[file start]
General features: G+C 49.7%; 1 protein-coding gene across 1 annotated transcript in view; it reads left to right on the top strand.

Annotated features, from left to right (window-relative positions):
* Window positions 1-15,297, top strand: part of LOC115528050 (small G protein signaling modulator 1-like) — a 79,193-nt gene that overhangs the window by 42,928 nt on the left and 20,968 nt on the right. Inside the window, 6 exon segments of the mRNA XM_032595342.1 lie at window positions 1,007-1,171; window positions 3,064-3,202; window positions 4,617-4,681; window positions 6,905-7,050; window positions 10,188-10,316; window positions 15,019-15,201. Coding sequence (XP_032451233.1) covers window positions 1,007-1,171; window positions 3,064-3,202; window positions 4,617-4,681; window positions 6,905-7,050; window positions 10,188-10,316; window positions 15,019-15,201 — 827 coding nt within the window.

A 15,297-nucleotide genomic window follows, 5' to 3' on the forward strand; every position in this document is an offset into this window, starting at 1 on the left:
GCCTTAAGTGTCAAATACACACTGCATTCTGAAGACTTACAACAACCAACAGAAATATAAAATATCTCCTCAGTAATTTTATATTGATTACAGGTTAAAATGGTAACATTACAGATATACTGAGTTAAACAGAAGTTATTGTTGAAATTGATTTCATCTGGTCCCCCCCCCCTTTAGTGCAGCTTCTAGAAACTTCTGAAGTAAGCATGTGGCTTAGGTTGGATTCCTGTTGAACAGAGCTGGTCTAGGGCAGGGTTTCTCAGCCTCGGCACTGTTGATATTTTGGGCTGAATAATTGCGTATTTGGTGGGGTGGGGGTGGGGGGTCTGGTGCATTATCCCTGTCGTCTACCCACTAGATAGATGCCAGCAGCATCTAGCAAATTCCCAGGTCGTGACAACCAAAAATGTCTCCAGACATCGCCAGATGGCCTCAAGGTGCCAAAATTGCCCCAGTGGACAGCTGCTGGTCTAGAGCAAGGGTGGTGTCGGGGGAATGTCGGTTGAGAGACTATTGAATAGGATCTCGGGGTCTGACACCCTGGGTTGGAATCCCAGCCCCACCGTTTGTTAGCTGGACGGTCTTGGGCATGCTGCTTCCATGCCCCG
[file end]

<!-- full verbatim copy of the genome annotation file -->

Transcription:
General features: G+C 49.7%; 1 protein-coding gene across 1 annotated transcript in view; it reads left to right on the top strand.

Annotated features, from left to right (window-relative positions):
* Window positions 1-15,297, top strand: part of LOC115528050 (small G protein signaling modulator 1-like) — a 79,193-nt gene that overhangs the window by 42,928 nt on the left and 20,968 nt on the right. Inside the window, 6 exon segments of the mRNA XM_032595342.1 lie at window positions 1,007-1,171; window positions 3,064-3,202; window positions 4,617-4,681; window positions 6,905-7,050; window positions 10,188-10,316; window positions 15,019-15,201. Coding sequence (XP_032451233.1) covers window positions 1,007-1,171; window positions 3,064-3,202; window positions 4,617-4,681; window positions 6,905-7,050; window positions 10,188-10,316; window positions 15,019-15,201 — 827 coding nt within the window.

A 15,297-nucleotide genomic window follows, 5' to 3' on the forward strand; every position in this document is an offset into this window, starting at 1 on the left:
GCCTTAAGTGTCAAATACACACTGCATTCTGAAGACTTACAACAACCAACAGAAATATAAAATATCTCCTCAGTAATTTTATATTGATTACAGGTTAAAATGGTAACATTACAGATATACTGAGTTAAACAGAAGTTATTGTTGAAATTGATTTCATCTGGTCCCCCCCCCCTTTAGTGCAGCTTCTAGAAACTTCTGAAGTAAGCATGTGGCTTAGGTTGGATTCCTGTTGAACAGAGCTGGTCTAGGGCAGGGTTTCTCAGCCTCGGCACTGTTGATATTTTGGGCTGAATAATTGCGTATTTGGTGGGGTGGGGGTGGGGGGTCTGGTGCATTATCCCTGTCGTCTACCCACTAGATAGATGCCAGCAGCATCTAGCAAATTCCCAGGTCGTGACAACCAAAAATGTCTCCAGACATCGCCAGATGGCCTCAAGGTGCCAAAATTGCCCCAGTGGACAGCTGCTGGTCTAGAGCAAGGGTGGTGTCGGGGGAATGTCGGTTGAGAGACTATTGAATAGGATCTCGGGGTCTGACACCCTGGGTTGGAATCCCAGCCCCACCGTTTGTTAGCTGGACGGTCTTGGGCATGCTGCTTCCATGCCCCG